Instead of going toward a more sustainable way of life, I feel that we are running toward a major crash. Well, good friends are getting good contracts from the state.

22
Walking the walk / Re: Gardening
« on: May 25, 2020, 07:44:27 AM »
There are plants like tomatoes where you really don't know which seed will germinate, so you can let them germinate together, than you can separete them in individual containers.
I use the germination in containers technique also because of slugs and birds, otherwise I don't know if the plant has been eaten or if there was no germination.

23
Well, I also use the stone quite a lot. I had a material science class in College a long time ago, and it is what I remember of that time.
There aren't so many old men who used the scythe intensively. Tractors arrived after WW2, and that's already more than 70 years ago.
On normal years, I wouldn't need a scythe, it's because of the Covid19 that I couldn't use the machine of a neighbor to cut the grass regularly, so it became to high for that machine. It's a field were we cut the grass so that the kids can play soccer, but with social distancing, the concept didn't work well this year. If I had the opportunity to use it more often, I would need a teacher.
One of my sons tried the scythe, and he wasn't convinced. He didn't have the patience to learn.

24
Well, I would say that I reached level 2 in sharpening, I am now able to cut thin grass. It's not perfect but it's a step forward. Thanks Bruce for the video.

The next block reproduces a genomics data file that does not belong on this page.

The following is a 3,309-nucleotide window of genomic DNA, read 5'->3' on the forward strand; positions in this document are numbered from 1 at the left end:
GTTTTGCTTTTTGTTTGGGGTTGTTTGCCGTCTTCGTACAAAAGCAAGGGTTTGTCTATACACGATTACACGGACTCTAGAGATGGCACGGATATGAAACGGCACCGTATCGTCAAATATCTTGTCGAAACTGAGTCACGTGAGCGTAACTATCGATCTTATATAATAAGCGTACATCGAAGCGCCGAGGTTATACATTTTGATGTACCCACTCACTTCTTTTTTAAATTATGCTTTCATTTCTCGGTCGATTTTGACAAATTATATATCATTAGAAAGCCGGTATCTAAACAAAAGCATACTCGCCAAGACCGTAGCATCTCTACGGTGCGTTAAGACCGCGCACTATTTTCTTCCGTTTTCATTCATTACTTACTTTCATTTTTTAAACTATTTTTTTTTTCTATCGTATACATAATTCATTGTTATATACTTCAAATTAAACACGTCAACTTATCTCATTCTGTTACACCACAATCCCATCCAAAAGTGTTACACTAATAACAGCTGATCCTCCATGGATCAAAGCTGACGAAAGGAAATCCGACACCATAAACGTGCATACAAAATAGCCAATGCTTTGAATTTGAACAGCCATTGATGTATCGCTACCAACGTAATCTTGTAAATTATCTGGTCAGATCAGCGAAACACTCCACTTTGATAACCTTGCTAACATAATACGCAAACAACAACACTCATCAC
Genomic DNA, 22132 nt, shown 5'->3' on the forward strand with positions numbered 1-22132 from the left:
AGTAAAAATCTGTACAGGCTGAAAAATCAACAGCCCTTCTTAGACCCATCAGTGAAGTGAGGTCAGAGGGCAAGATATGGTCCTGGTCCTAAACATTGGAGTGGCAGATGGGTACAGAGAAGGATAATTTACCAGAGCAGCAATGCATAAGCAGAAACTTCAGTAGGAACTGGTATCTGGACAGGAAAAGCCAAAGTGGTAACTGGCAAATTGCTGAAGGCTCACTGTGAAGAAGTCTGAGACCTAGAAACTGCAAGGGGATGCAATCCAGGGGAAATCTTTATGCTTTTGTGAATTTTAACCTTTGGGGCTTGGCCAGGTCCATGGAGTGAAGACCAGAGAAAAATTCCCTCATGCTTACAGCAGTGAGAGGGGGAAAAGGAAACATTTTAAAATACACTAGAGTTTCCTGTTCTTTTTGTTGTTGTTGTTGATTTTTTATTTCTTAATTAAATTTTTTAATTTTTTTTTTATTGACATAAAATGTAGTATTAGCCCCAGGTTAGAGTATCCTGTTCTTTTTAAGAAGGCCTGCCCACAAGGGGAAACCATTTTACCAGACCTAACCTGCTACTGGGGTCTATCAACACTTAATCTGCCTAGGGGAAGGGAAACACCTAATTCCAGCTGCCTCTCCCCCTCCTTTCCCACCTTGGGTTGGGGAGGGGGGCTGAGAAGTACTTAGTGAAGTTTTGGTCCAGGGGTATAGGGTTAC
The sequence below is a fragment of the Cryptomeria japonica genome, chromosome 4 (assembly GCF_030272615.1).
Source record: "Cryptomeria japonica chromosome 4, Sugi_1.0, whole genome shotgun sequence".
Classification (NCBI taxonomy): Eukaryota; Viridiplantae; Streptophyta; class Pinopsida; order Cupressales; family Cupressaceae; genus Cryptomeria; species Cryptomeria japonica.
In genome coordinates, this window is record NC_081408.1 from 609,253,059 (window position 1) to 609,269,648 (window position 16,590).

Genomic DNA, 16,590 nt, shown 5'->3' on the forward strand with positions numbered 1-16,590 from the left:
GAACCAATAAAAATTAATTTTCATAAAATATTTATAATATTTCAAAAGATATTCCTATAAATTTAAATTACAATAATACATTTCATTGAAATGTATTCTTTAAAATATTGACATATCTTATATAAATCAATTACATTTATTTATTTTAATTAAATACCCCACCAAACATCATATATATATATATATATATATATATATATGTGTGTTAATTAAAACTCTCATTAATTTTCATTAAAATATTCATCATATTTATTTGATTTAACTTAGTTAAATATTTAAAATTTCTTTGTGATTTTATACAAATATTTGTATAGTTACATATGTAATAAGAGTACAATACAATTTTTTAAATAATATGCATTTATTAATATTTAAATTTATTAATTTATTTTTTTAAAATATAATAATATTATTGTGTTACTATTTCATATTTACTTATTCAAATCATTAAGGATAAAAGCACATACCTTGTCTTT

If somebody has a good tutorial on how to make a handle, I'd be very happy. Mine is good, it's a metallic industrial one, but it is too short. I have to bend my knees quite a lot and my back hurts quite fast.

25
Consequences / Re: COVID-19
« on: May 19, 2020, 08:02:21 PM »
I made a graph with the number of daily new cases in Luxembourg, with a 7 days average, and a signal showing if the 7 days average goes up or down.

Now that the lockdown is eased since a few weeks (construction sites since 3 weeks, shops and schools since one week), the up/down signal is more often up than down. We stay very low compared to the peak, but I wouldn't restart air travels like planned for I think next week.

26
The forum / Re: Arctic Sea Ice Forum Humor
« on: May 15, 2020, 09:33:35 PM »
Middle school humor, it was for the art-class in home schooling.
The original version is in Luxembourgish.

27
Walking the walk / Re: Gardening
« on: May 10, 2020, 11:34:21 AM »
Slugs are back in Luxembourg.
The French government organized a web site to help people since many chemicals are not allowed anymore. Here is what they say about it. Nothing really new.